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Jaga Jazzist Do What They Do Best on Pyramid

The Norwegian jazz fusion outfit’s established talents serve them well on 9th album

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Jaga Jazzist Do What They Do Best on <i>Pyramid</i>

Have you ever imagined a parallel reality where jazz music never lost its foothold in pop-culture? In some senses, that reality already exists in Scandinavia, where jazz has continued to evolve as a contemporary medium that retains a strong connection with young listeners—at least when compared to the preservationist ethic that surrounds jazz music in the States. For an alternate example of the strange and beautiful shapes jazz can morph into when freed of the highbrow airs that, for better or worse, define its avant-garde permutations in the States, you would do well to start with Jaga Jazzist, whose sprawling brand of krautrock/post-rock fusion wears its jazz roots on its sleeve while at times also rendering them unrecognizable.

Pyramid, the Norwegian eight-piece’s ninth studio album and first for Flying Lotus’ label Brainfeeder, begins with sublime exhalations of tenor saxophone that rise into the air like campfire smoke against a richly colored sky at sunrise. Piano chords and wispy synth twirls drift upwards alongside the central horn melody, the music resting for over three minutes in the serene, transcendent spirit that introduces fusion-era classics like Miles Davis’ In A Silent Way and Mahavishnu Orchestra’s Visions of the Emerald Beyond. Where those records functioned as showcases for musical chops (either teetering on the edge of busy, note-heavy outbursts or flat-out diving right into them), Pyramid spends its entire runtime—four instrumentals that don’t so much build as hover for nearly two-thirds of an hour—in a tentative gear.

Indeed, as opening track “Tomita” demonstrates long before it winds down after 13 minutes, bandleader and main composer Lars Horntveth is not interested in hitting the audience over the head. Even the eventual mini-explosions of prog-rock bombast that Horntveth and his cohorts indulge later in the track don’t serve to provide catharsis so much as texture, and the closest the music comes to achieving climax comes in the form of subtle turns—a decisive key change here, a unified landing on a downbeat there—more than halfway into the record. The band is so dextrous and lithe that it executes fairly significant changes in tempo and harmony without ever disrupting the fluidity of the music.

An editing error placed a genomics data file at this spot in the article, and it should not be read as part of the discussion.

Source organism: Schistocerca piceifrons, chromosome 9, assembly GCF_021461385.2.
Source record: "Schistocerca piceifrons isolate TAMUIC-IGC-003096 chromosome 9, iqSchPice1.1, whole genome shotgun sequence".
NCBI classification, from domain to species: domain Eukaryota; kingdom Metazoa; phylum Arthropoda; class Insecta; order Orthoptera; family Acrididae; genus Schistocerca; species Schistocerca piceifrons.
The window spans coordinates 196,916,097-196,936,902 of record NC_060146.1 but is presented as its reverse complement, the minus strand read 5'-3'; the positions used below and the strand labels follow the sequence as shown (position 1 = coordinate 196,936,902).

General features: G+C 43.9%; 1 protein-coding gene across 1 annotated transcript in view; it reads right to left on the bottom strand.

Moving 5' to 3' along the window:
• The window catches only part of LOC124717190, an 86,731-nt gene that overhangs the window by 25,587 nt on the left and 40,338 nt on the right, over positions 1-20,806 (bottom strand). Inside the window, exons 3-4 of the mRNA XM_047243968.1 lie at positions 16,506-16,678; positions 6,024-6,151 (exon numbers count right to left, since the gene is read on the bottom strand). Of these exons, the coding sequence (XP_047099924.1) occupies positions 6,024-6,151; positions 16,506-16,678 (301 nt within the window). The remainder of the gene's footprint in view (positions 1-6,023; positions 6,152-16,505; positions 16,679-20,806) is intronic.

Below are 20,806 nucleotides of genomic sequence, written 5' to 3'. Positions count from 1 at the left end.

It says a lot about Jaga Jazzist’s sense of commitment to its own rules of dynamics that its even-handedness never wavers even when openly nodding to the likes of Isao Tomita and Fela Kuti (on “The Shrine,” named after the storied Lagos venue that served as Kuti’s homebase). As such, while Pyramid is what we might call an easy listen, it also harbors a wealth of details as the band shifts ever so gracefully between active, upbeat grooves and motionlessness. This is all the more impressive considering that Pyramid was created more or less live in the studio over the course of 12 days as a reaction to the band’s reliance on studio experimentation the last time around on 2015’s Starfire.

At previous points in Jaga Jazzist’s career—2001’s A Living Room Hush, for example—the band demonstrated a more brash exuberance in knocking together different styles. Even Starfire came off with more of an attack in its first few seconds than Pyramid ever shows from start to finish. This time around, it’s quite clear that Jaga Jazzist aren’t trying to force anything. The album is, in fact, titled Pyramid because the songs are meant to stack together into one complete shape. In that light, the album absolutely achieves its intended cohesion. After 25 years of charting new paths for jazz and jazz-derived music, Jaga Jazzist prove that sometimes the best—or maybe only—option is to ease-up on the innovation and settle into the vocabulary one has already established.

It’s a gamble, because an album like Pyramid can easily be read as the work of a band no longer pushing itself. But on close-enough inspection, it proves to be a gamble pays off, at least for listeners with the patience to allow the music to reveal itself over time.


Saby Reyes-Kulkarni is a longtime contributor at Paste. You can find him on Twitter @sabyrk_.

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